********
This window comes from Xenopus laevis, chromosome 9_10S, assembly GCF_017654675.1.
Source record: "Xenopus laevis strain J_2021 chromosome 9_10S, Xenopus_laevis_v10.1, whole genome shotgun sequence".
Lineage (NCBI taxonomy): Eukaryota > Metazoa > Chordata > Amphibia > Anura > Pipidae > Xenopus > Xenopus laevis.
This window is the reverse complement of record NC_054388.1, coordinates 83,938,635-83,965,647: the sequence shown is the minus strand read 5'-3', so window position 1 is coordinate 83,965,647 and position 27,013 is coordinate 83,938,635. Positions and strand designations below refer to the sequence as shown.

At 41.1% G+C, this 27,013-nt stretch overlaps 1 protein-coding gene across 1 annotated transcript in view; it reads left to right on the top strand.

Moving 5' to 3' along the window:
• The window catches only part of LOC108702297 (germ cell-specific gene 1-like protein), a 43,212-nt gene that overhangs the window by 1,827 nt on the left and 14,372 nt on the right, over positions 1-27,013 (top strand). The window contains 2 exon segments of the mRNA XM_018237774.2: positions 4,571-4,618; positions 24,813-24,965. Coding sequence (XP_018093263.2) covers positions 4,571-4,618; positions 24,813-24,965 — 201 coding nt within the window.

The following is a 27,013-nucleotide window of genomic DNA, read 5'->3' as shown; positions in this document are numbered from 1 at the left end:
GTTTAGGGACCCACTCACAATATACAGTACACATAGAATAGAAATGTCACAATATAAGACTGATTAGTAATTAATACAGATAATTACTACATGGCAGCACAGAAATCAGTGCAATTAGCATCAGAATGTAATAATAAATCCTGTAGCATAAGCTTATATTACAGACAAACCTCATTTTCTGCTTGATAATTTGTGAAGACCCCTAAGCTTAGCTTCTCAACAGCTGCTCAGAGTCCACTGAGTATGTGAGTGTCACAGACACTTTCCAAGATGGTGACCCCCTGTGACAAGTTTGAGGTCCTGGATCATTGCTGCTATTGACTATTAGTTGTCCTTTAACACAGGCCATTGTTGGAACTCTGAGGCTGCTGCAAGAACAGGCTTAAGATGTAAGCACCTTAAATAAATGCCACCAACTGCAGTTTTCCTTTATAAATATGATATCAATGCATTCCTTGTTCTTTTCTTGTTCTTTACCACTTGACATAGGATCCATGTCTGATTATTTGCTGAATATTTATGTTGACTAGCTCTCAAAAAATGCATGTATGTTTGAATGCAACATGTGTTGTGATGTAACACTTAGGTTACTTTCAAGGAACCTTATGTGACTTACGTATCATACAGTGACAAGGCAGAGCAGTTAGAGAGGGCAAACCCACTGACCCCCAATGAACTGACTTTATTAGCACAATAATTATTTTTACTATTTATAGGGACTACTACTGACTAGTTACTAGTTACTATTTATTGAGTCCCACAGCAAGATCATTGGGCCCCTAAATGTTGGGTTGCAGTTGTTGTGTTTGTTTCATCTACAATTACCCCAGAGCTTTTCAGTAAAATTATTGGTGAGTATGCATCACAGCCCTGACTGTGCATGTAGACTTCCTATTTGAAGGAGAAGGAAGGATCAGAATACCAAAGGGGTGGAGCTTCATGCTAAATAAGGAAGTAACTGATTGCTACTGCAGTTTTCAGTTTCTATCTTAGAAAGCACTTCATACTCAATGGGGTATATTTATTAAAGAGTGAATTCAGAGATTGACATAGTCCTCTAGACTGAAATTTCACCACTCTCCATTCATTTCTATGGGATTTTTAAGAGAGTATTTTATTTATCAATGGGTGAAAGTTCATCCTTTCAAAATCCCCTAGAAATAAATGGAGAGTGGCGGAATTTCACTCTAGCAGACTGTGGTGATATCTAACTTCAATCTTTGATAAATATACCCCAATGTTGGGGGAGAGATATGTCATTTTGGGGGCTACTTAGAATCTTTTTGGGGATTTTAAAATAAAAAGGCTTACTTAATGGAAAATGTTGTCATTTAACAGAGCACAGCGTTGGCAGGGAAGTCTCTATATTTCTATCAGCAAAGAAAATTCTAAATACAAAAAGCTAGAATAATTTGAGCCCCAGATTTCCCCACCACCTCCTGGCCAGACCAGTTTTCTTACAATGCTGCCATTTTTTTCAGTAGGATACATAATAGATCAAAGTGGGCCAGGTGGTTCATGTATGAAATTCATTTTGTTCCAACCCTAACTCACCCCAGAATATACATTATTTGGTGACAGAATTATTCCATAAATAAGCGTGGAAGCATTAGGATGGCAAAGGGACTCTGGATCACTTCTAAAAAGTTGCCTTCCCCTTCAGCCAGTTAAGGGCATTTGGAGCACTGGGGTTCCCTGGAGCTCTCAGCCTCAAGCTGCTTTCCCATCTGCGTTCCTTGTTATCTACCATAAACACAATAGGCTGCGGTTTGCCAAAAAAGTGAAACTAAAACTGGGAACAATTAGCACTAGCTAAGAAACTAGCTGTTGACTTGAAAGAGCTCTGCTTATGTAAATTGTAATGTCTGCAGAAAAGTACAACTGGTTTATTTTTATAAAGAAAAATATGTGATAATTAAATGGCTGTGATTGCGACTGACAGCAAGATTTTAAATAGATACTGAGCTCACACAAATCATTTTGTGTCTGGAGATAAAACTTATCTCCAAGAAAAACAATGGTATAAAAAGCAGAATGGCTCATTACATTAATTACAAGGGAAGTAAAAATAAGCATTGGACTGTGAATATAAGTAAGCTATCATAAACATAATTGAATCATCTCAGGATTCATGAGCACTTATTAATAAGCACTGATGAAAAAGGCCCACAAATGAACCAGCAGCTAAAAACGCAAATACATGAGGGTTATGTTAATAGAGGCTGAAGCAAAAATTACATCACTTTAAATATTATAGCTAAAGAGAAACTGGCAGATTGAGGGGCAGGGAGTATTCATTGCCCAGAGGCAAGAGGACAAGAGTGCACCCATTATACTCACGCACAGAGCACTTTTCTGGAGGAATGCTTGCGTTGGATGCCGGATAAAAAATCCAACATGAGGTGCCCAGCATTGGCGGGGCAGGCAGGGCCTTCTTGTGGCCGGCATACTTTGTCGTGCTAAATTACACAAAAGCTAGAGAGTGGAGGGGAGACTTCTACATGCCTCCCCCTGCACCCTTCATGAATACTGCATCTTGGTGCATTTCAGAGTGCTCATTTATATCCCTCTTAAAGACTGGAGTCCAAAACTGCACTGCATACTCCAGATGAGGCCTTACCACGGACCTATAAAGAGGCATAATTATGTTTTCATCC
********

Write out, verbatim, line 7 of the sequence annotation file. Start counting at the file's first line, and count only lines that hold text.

• The window catches only part of LOC108702297 (germ cell-specific gene 1-like protein), a 43,212-nt gene that overhangs the window by 1,827 nt on the left and 14,372 nt on the right, over positions 1-27,013 (top strand). The window contains 2 exon segments of the mRNA XM_018237774.2: positions 4,571-4,618; positions 24,813-24,965. Coding sequence (XP_018093263.2) covers positions 4,571-4,618; positions 24,813-24,965 — 201 coding nt within the window.